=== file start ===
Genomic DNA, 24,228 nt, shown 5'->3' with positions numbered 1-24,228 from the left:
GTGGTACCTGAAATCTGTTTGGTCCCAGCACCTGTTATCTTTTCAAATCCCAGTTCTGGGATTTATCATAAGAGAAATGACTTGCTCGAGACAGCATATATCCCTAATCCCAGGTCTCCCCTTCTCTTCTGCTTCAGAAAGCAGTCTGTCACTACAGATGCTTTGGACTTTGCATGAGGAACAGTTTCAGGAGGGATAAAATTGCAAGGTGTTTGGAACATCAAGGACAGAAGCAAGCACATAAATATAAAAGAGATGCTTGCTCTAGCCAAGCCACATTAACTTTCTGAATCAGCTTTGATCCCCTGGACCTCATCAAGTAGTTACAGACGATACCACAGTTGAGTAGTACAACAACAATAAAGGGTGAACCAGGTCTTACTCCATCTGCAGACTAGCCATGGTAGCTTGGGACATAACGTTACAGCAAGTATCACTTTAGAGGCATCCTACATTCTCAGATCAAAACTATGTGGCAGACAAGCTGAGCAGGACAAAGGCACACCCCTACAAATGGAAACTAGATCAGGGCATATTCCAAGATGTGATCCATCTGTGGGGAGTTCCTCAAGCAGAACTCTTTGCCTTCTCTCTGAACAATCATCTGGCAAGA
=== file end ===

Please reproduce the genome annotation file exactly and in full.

Genomic DNA, 24,228 nt, shown 5'->3' with positions numbered 1-24,228 from the left:
GTGGTACCTGAAATCTGTTTGGTCCCAGCACCTGTTATCTTTTCAAATCCCAGTTCTGGGATTTATCATAAGAGAAATGACTTGCTCGAGACAGCATATATCCCTAATCCCAGGTCTCCCCTTCTCTTCTGCTTCAGAAAGCAGTCTGTCACTACAGATGCTTTGGACTTTGCATGAGGAACAGTTTCAGGAGGGATAAAATTGCAAGGTGTTTGGAACATCAAGGACAGAAGCAAGCACATAAATATAAAAGAGATGCTTGCTCTAGCCAAGCCACATTAACTTTCTGAATCAGCTTTGATCCCCTGGACCTCATCAAGTAGTTACAGACGATACCACAGTTGAGTAGTACAACAACAATAAAGGGTGAACCAGGTCTTACTCCATCTGCAGACTAGCCATGGTAGCTTGGGACATAACGTTACAGCAAGTATCACTTTAGAGGCATCCTACATTCTCAGATCAAAACTATGTGGCAGACAAGCTGAGCAGGACAAAGGCACACCCCTACAAATGGAAACTAGATCAGGGCATATTCCAAGATGTGATCCATCTGTGGGGAGTTCCTCAAGCAGAACTCTTTGCCTTCTCTCTGAACAATCATCTGGCAAGA